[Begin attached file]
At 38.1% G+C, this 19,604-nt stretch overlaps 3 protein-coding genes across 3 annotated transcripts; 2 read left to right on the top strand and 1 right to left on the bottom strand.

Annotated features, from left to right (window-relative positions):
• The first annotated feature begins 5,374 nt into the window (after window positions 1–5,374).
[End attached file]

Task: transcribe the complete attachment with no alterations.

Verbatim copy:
At 38.1% G+C, this 19,604-nt stretch overlaps 3 protein-coding genes across 3 annotated transcripts; 2 read left to right on the top strand and 1 right to left on the bottom strand.

Annotated features, from left to right (window-relative positions):
• The first annotated feature begins 5,374 nt into the window (after window positions 1–5,374).